This worthy couple were fleecing us just as a Swiss innkeeper might have done, and estimated their imperfect hospitality at the highest price.

My uncle paid without a remark: a man who is starting for the centre of the earth need not be particular about a few rix dollars.

This point being settled, Hans gave the signal, and we soon left Stapi behind us.

CHAPTER XV.

SNÆFELL AT LAST

Snæfell is 5,000 feet high. Its double cone forms the limit of a trachytic belt which stands out distinctly in the mountain system of the island. From our starting point we could see the two peaks boldly projected against the dark grey sky; I could see an enormous cap of snow coming low down upon the giant's brow.

We walked in single file, headed by the hunter, who ascended by narrow tracks, where two could not have gone abreast. There was therefore no room for conversation.

After we had passed the basaltic wall of the fiord of Stapi we passed over a vegetable fibrous peat bog, left from the ancient vegetation of this peninsula. The vast quantity of this unworked fuel would be sufficient to warm the whole population of Iceland for a century; this vast turbary measured in certain ravines had in many places a depth of seventy feet, and presented layers of carbonized remains of vegetation alternating with thinner layers of tufaceous pumice.

As a true nephew of the Professor Liedenbrock, and in spite of my dismal prospects, I could not help observing with interest the mineralogical curiosities which lay about me as in a vast museum, and I constructed for myself a complete geological account of Iceland.

This most curious island has evidently been projected from the bottom of the sea at a comparatively recent date. Possibly, it may still be subject to gradual elevation. If this is the case, its origin may well be attributed to subterranean fires. Therefore, in this case, the theory of Sir Humphry Davy, Saknussemm's document, and my uncle's theories would all go off in smoke. This hypothesis led me to examine with more attention the appearance of the surface, and I soon arrived at a conclusion as to the nature of the forces which presided at its birth.

Iceland, which is entirely devoid of alluvial soil, is wholly composed of volcanic tufa, that is to say, an agglomeration of porous rocks and stones. Before the volcanoes broke out it consisted of trap rocks slowly upraised to the level of the sea by the action of central forces. The internal fires had not yet forced their way through.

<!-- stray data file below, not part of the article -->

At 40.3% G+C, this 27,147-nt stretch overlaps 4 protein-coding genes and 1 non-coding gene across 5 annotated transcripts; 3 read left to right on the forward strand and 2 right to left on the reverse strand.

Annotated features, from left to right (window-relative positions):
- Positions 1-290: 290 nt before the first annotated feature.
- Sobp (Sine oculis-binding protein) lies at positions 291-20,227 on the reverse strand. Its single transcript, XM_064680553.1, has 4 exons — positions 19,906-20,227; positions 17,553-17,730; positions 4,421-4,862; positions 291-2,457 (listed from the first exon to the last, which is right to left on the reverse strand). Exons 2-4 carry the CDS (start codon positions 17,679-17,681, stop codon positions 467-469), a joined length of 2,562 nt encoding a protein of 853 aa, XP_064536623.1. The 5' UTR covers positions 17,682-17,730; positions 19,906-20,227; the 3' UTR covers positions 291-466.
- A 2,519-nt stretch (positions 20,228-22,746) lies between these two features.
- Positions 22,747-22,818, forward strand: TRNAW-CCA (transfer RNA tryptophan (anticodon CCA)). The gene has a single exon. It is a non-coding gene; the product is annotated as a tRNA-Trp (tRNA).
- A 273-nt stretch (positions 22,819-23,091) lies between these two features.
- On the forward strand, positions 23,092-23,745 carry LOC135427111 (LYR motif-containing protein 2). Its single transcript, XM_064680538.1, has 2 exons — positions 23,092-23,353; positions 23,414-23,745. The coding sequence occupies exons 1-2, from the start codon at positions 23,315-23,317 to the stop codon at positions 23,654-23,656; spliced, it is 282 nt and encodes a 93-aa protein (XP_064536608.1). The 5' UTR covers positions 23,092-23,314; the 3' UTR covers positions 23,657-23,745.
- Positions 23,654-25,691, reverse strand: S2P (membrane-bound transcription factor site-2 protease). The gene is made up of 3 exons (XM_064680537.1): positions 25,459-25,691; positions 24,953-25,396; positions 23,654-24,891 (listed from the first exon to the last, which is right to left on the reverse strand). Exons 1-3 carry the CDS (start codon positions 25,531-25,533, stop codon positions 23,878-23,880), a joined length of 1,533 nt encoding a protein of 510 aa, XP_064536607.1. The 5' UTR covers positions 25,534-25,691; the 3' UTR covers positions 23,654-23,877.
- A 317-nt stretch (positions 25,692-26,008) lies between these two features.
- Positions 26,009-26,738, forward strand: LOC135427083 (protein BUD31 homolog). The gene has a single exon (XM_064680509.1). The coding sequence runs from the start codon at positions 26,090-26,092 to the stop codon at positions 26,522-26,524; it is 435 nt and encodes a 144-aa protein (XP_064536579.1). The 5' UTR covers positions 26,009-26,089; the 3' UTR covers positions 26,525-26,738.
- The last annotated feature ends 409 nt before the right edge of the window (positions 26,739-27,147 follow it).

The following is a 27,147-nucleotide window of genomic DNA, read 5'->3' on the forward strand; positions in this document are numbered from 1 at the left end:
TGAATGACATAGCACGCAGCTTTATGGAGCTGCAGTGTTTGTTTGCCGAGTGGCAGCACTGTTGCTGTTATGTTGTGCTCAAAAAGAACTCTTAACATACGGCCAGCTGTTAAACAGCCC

But at a later period a wide chasm formed diagonally from south-west to north-east, through which was gradually forced out the trachyte which was to form a mountain chain. No violence accompanied this change; the matter thrown out was in vast quantities, and the liquid material oozing out from the abysses of the earth slowly spread in extensive plains or in hillocky masses. To this period belong the felspar, syenites, and porphyries.

But with the help of this outflow the thickness of the crust of the island increased materially, and therefore also its powers of resistance. It may easily be conceived what vast quantities of elastic gases, what masses of molten matter accumulated beneath its solid surface whilst no exit was practicable after the cooling of the trachytic crust. Therefore a time would come when the elastic and explosive forces of the imprisoned gases would upheave this ponderous cover and drive out for themselves openings through tall chimneys. Hence then the volcano would distend and lift up the crust, and then burst through a crater suddenly formed at the summit or thinnest part of the volcano.

To the eruption succeeded other volcanic phenomena. Through the outlets now made first escaped the ejected basalt of which the plain we had just left presented such marvellous specimens. We were moving over grey rocks of dense and massive formation, which in cooling had formed into hexagonal prisms. Everywhere around us we saw truncated cones, formerly so many fiery mouths.

Jules Verne
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